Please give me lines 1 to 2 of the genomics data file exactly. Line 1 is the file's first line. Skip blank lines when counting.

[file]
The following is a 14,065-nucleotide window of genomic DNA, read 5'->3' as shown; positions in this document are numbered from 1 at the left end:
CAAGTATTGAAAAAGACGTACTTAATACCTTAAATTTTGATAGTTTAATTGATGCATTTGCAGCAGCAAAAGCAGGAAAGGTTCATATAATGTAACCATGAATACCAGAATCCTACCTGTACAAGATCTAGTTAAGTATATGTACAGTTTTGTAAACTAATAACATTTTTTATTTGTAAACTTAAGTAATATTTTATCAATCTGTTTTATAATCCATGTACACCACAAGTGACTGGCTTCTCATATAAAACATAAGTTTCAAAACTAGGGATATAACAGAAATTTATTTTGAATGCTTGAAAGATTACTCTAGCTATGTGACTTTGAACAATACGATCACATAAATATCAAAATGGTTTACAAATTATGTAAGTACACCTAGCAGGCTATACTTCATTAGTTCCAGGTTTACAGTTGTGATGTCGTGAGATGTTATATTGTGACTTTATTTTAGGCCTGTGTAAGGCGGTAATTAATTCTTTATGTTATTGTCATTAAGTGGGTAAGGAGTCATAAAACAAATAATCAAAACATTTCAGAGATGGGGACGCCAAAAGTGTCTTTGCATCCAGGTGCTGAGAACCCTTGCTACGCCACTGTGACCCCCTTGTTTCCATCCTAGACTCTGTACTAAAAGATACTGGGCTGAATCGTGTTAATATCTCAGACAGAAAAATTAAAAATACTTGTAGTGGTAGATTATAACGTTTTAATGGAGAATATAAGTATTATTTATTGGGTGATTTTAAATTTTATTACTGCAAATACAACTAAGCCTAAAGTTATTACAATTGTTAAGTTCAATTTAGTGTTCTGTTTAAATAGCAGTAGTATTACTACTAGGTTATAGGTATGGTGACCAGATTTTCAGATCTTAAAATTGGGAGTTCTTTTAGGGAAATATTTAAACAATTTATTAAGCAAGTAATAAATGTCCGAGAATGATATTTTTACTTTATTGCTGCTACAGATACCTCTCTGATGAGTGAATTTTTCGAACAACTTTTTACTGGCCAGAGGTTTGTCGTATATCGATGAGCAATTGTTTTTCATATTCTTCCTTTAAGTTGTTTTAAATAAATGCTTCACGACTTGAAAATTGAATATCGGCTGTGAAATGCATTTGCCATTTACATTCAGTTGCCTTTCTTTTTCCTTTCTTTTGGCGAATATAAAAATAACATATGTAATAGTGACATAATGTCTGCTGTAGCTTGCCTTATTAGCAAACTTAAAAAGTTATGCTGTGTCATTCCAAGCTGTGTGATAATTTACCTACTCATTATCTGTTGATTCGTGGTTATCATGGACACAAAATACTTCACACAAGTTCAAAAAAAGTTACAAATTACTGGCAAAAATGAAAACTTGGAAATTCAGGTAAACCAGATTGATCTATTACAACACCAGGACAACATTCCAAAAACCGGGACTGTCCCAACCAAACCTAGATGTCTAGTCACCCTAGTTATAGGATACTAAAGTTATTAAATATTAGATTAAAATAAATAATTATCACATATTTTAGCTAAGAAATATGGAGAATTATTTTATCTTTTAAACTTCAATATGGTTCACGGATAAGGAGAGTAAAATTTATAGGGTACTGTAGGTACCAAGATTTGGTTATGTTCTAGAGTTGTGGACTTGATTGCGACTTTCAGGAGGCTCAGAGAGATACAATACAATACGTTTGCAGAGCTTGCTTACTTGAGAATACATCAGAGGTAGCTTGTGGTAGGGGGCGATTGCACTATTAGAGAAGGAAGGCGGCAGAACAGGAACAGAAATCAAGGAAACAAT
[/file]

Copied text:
The following is a 14,065-nucleotide window of genomic DNA, read 5'->3' as shown; positions in this document are numbered from 1 at the left end:
CAAGTATTGAAAAAGACGTACTTAATACCTTAAATTTTGATAGTTTAATTGATGCATTTGCAGCAGCAAAAGCAGGAAAGGTTCATATAATGTAACCATGAATACCAGAATCCTACCTGTACAAGATCTAGTTAAGTATATGTACAGTTTTGTAAACTAATAACATTTTTTATTTGTAAACTTAAGTAATATTTTATCAATCTGTTTTATAATCCATGTACACCACAAGTGACTGGCTTCTCATATAAAACATAAGTTTCAAAACTAGGGATATAACAGAAATTTATTTTGAATGCTTGAAAGATTACTCTAGCTATGTGACTTTGAACAATACGATCACATAAATATCAAAATGGTTTACAAATTATGTAAGTACACCTAGCAGGCTATACTTCATTAGTTCCAGGTTTACAGTTGTGATGTCGTGAGATGTTATATTGTGACTTTATTTTAGGCCTGTGTAAGGCGGTAATTAATTCTTTATGTTATTGTCATTAAGTGGGTAAGGAGTCATAAAACAAATAATCAAAACATTTCAGAGATGGGGACGCCAAAAGTGTCTTTGCATCCAGGTGCTGAGAACCCTTGCTACGCCACTGTGACCCCCTTGTTTCCATCCTAGACTCTGTACTAAAAGATACTGGGCTGAATCGTGTTAATATCTCAGACAGAAAAATTAAAAATACTTGTAGTGGTAGATTATAACGTTTTAATGGAGAATATAAGTATTATTTATTGGGTGATTTTAAATTTTATTACTGCAAATACAACTAAGCCTAAAGTTATTACAATTGTTAAGTTCAATTTAGTGTTCTGTTTAAATAGCAGTAGTATTACTACTAGGTTATAGGTATGGTGACCAGATTTTCAGATCTTAAAATTGGGAGTTCTTTTAGGGAAATATTTAAACAATTTATTAAGCAAGTAATAAATGTCCGAGAATGATATTTTTACTTTATTGCTGCTACAGATACCTCTCTGATGAGTGAATTTTTCGAACAACTTTTTACTGGCCAGAGGTTTGTCGTATATCGATGAGCAATTGTTTTTCATATTCTTCCTTTAAGTTGTTTTAAATAAATGCTTCACGACTTGAAAATTGAATATCGGCTGTGAAATGCATTTGCCATTTACATTCAGTTGCCTTTCTTTTTCCTTTCTTTTGGCGAATATAAAAATAACATATGTAATAGTGACATAATGTCTGCTGTAGCTTGCCTTATTAGCAAACTTAAAAAGTTATGCTGTGTCATTCCAAGCTGTGTGATAATTTACCTACTCATTATCTGTTGATTCGTGGTTATCATGGACACAAAATACTTCACACAAGTTCAAAAAAAGTTACAAATTACTGGCAAAAATGAAAACTTGGAAATTCAGGTAAACCAGATTGATCTATTACAACACCAGGACAACATTCCAAAAACCGGGACTGTCCCAACCAAACCTAGATGTCTAGTCACCCTAGTTATAGGATACTAAAGTTATTAAATATTAGATTAAAATAAATAATTATCACATATTTTAGCTAAGAAATATGGAGAATTATTTTATCTTTTAAACTTCAATATGGTTCACGGATAAGGAGAGTAAAATTTATAGGGTACTGTAGGTACCAAGATTTGGTTATGTTCTAGAGTTGTGGACTTGATTGCGACTTTCAGGAGGCTCAGAGAGATACAATACAATACGTTTGCAGAGCTTGCTTACTTGAGAATACATCAGAGGTAGCTTGTGGTAGGGGGCGATTGCACTATTAGAGAAGGAAGGCGGCAGAACAGGAACAGAAATCAAGGAAACAAT